Reading this exhaustive account of the quest to develop a vaccine against AIDS, I'm not sure whether to laugh or cry. It's not as if Jon Cohen, a veteran writer for Science magazine and a darling of the AIDS establishment, hasn't assembled a thoroughly gripping detective mystery, documenting all the twists and turns HIV science has taken over the last 16 years.
But every good detective story needs a denouement, and here Cohen can't deliver the goods. We still have no HIV vaccine, despite the untold billions of dollars and great scientific minds directed toward developing one.
For readers who question the assumptions driving the vaccine initiative, Cohen's tract will only serve to confirm the futility of this massive effort, which has seen thousands of people injected with experimental vaccines that seem to produce strong immune responses against the virus but don't appear to offer any protection against AIDS itself.
It would help researchers if HIV-1 (the virus said to cause AIDS in humans) did something tangible to any other species. But even our closest relative, the chimpanzee -- which shares 99.5 per cent of our genetic makeup -- resists this killer.
So do some people who seem to be able to fight off the virus with potent immune responses, developing neither AIDS nor the telltale antibodies that normally signify a "positive" HIV test. To mainstream researchers, these people offer a natural blueprint upon which to model a vaccine.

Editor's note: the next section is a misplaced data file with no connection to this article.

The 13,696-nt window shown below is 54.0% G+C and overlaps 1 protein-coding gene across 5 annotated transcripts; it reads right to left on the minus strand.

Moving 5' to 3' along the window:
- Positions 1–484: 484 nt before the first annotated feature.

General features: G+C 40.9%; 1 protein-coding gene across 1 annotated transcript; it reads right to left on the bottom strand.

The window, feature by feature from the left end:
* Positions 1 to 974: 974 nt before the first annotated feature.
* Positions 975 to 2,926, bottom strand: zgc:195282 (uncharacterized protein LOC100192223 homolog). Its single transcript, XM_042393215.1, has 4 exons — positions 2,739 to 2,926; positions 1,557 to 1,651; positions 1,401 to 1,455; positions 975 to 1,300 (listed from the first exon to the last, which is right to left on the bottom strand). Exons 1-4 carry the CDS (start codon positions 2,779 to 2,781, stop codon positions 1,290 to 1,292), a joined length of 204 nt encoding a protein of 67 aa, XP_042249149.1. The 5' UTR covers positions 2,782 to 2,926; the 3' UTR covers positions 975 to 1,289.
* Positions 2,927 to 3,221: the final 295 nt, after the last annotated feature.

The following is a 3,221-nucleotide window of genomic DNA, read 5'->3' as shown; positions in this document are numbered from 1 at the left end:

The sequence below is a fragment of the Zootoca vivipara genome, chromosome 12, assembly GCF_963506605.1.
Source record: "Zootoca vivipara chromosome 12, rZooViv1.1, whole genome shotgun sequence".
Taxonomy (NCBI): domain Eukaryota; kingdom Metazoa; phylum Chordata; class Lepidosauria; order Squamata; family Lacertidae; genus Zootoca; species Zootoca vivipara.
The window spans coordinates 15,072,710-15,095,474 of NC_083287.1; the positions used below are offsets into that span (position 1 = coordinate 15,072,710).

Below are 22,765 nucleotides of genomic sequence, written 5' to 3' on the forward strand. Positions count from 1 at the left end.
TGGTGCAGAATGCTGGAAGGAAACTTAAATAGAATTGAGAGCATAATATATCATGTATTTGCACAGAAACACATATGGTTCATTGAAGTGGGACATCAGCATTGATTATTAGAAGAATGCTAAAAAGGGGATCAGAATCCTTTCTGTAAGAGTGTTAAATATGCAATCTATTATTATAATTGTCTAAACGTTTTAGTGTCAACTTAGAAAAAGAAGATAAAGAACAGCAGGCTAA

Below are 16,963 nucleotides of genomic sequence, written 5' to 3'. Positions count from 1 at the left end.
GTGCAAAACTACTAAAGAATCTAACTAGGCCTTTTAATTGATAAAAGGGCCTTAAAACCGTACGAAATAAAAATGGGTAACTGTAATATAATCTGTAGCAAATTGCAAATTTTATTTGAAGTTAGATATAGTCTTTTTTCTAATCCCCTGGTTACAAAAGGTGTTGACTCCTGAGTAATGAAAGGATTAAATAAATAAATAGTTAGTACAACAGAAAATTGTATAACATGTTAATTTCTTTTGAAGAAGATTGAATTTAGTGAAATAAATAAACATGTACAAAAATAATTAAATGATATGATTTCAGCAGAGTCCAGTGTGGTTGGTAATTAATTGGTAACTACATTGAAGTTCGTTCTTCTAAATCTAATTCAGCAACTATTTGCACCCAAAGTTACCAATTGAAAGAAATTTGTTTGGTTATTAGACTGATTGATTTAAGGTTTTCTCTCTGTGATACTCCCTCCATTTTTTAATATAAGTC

But that's assuming the virus is the only factor involved. Cohen ignores the real possibility that other, possibly undetected chronic infections -- tuberculosis, syphilis and, in Africa, other endemic infections -- may also be on-board, bugging the immune system and allowing the virus out of its shell.
While he is quick to criticize the current HIV-based vaccine project, the failure to apply an equally massive research effort to investigate these other possible co-factors may well end up as the real tragedy here.